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The Horrid Murder of Captain Carson
Catalog#: Holiday 2003
Artist: Richard Smith, Philadelphia 
Category: Needlework
SubType: Samplers
Origin: America-USA
Era: 19th Century
The Horrid Murder of Captain Carson. Willfully committed by Richard Smith late of the U.S. army Philadelphia, ca. 1816-17

Ann Carson was considered to be one of the most beautiful women in Pennsylvania during the early 19th Century. She was also one of the most notorious.

She married her husband John in 1808 in Philadelphia, Pennsylvania. A retired navy captain, he was twice his bride's age.

After several years of marriage, he signed on as captain of a ship bound for China. After four years with no word from her husband, she assumed he was lost at sea and started to have an affair with a man who rented a room in her house.

Mrs. Carson married this boarder only to have the sea captain return home in the autumn of 1815 to find his wife in the arms of Lieutenant Richard Smith of the 23rd Infantry.

Friends urged her to renounce this second marriage, but she refused stating her enduring love for the dashing lieutenant. Things got heated a few months later and in January 1816, Smith shot the sea captain during an argument in the parlour of Carson's home at Second and Dock streets. Smith was convicted of murder and sentenced to death by hanging. Ann Carson Smith was acquitted.

Desperate, she sought out John Binns, who was a newspaper editor of the Democratic Press and a close friend of Pennsylvania Governor Simon Snyder. She wanted Binns to ask his friend the governor to pardon Smith. He refused and published an editorial criticising any attempt to change the verdict.

Furious, she hired some underworld thugs to kidnap Binns and hold him hostage until the governor pardoned her lover. However, Binns always travelled with a group of associates and they were unable to snatch him. Thwarted, they came up with the idea of grabbing Binns' son who was named after Governor Snyder. Binns found out about the new plot and kept his son at home under armed guards.

Undaunted, Ann Carson then decided to kidnap the governor's son, Antes, instead. She told Smith about their new plan while he was in prison. He told his cousin who turned out to be a friend of Binns. Binns immediately told the governor. Snyder left his private home in Selinsgrove, Pennsylvania with an armed guard around his son and went to the State Capitol where he had arrest warrants sworn out for Ann and her gang.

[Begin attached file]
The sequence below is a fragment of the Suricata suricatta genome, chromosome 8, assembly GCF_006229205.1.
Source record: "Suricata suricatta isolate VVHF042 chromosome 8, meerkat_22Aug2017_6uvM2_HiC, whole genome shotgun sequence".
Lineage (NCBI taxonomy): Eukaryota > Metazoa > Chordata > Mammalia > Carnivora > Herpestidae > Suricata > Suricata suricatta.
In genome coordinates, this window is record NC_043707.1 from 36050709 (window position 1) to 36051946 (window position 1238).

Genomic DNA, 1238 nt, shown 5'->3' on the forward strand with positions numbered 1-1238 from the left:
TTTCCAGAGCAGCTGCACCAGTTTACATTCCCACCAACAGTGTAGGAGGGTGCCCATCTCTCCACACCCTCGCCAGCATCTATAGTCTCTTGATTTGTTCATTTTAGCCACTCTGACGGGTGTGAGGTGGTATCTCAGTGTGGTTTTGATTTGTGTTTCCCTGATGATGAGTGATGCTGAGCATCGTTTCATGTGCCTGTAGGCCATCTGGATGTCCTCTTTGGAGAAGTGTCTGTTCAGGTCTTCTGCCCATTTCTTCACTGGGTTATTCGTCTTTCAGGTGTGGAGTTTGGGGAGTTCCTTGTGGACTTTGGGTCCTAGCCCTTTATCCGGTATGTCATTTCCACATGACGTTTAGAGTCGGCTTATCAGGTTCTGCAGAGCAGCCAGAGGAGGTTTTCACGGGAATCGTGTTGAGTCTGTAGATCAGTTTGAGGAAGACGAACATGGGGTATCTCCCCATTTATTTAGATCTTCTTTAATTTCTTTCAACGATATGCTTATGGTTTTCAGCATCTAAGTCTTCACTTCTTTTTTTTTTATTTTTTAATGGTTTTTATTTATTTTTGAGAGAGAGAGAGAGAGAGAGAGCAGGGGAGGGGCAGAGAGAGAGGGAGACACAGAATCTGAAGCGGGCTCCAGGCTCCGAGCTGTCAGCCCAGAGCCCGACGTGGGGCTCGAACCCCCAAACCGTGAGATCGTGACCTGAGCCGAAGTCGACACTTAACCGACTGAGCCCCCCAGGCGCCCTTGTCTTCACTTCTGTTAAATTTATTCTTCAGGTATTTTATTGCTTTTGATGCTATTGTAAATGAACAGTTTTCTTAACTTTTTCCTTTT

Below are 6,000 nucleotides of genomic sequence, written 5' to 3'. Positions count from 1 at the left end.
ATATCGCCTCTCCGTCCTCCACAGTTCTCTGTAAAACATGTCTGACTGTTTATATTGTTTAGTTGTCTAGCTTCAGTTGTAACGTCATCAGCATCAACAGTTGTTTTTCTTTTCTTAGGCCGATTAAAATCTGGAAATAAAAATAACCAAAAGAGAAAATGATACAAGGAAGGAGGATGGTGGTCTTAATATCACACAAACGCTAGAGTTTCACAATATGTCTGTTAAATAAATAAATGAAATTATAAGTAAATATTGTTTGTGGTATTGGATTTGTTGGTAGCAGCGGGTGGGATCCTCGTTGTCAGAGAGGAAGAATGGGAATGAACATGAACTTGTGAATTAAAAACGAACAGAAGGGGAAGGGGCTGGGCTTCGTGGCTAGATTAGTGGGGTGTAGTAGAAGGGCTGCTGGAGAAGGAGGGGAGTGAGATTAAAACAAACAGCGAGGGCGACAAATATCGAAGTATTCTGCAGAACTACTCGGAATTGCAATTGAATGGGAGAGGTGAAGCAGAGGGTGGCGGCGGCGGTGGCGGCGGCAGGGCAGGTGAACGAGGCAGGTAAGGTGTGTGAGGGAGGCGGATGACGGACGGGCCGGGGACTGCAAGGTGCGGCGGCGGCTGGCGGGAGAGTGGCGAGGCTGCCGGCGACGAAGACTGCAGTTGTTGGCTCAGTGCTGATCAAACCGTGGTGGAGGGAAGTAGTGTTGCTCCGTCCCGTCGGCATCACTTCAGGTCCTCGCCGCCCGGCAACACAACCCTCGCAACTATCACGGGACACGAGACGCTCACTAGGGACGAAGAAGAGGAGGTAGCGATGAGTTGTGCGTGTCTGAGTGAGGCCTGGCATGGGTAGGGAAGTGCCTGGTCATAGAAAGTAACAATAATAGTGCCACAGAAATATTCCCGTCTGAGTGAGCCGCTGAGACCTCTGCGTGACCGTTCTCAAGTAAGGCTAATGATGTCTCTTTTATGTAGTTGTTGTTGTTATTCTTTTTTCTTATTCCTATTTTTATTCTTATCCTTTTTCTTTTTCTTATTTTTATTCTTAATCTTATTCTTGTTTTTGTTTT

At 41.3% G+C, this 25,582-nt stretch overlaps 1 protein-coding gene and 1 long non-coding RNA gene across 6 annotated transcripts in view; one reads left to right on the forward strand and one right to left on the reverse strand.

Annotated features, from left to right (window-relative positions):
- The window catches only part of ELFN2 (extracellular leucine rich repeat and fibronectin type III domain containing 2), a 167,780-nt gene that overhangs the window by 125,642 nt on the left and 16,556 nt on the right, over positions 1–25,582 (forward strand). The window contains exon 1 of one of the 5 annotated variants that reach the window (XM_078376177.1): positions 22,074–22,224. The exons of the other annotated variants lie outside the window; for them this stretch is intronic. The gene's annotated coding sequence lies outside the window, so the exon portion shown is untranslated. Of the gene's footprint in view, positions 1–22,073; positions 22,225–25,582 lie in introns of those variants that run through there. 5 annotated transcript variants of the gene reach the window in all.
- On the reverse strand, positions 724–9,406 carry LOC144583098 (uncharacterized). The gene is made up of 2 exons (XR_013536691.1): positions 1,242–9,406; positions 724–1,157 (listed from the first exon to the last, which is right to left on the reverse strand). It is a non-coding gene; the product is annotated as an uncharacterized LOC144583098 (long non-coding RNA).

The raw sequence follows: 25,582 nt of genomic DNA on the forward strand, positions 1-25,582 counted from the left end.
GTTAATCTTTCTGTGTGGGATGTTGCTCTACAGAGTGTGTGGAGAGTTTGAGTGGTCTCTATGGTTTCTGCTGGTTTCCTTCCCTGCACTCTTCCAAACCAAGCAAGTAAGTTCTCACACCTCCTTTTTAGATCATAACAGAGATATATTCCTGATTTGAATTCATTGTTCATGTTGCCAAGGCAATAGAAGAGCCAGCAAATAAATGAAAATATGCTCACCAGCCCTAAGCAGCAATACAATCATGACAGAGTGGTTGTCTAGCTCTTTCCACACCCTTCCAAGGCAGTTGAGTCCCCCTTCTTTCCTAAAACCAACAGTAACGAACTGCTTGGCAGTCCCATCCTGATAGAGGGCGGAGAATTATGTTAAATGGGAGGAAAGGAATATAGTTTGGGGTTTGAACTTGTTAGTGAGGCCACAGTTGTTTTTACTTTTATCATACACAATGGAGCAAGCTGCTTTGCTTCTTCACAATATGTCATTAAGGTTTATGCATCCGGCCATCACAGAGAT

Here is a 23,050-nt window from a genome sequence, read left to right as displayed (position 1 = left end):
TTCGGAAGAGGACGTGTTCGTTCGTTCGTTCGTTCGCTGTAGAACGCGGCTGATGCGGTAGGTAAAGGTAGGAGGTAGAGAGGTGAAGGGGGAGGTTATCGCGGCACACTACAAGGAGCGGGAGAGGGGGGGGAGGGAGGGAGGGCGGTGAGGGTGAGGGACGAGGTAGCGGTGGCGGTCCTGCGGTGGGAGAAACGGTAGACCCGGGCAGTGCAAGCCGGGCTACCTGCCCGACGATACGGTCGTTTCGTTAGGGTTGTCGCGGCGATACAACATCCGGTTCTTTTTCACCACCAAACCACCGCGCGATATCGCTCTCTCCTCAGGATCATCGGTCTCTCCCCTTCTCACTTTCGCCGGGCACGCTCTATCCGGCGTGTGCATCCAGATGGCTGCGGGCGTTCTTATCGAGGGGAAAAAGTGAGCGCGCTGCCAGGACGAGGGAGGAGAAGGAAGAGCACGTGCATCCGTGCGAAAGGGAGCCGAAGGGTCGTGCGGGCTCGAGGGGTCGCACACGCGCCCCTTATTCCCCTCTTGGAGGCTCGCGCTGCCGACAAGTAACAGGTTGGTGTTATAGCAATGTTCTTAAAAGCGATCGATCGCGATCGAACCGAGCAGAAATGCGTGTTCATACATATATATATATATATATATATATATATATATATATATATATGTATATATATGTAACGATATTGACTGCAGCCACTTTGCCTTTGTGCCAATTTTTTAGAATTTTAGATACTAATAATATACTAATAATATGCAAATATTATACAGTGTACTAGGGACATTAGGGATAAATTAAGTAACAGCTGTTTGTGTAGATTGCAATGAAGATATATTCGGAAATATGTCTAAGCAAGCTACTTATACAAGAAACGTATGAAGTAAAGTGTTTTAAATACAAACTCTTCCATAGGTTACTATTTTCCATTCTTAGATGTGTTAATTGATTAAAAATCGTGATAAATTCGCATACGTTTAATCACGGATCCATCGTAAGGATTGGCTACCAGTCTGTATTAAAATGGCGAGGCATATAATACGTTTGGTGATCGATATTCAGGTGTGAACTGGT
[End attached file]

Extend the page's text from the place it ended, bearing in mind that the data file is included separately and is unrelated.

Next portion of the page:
In the meantime, Carson and thugs 'Lige' Brown and Henry Way set out from Philadelphia to Selinsgrove, passing through Harrisburg where the governor was waiting for them to pass to spring his trap. During their trip, Henry Way tried to rob a teamster but was overpowered and captured. Undaunted, Carson and Brown continued on their mission.

Upon their arrival in a tavern near Perry County, they began asking directions to the governor's home and the age of his youngest son. Trailed by militia since they passed through Harrisburg, they were captured in the tavern and returned to Harrisburg where they were locked up.

While she was incarcerated, her lover was hanged.

During this period of imprisonment, she contrived to escape, making an impression of a prison key in a bar of soap she sent out with her laundry. The key was found and she served her full prison term even though many historians feel she would have been soon paroled.

Upon her release, she returned to Philadelphia where she became involved in counterfeiting.

She was arrested again and sentenced to the Walnut Street Prison in Philadelphia where she contracted typhoid fever while nursing other prisoners. She died on 24 April, 1824.


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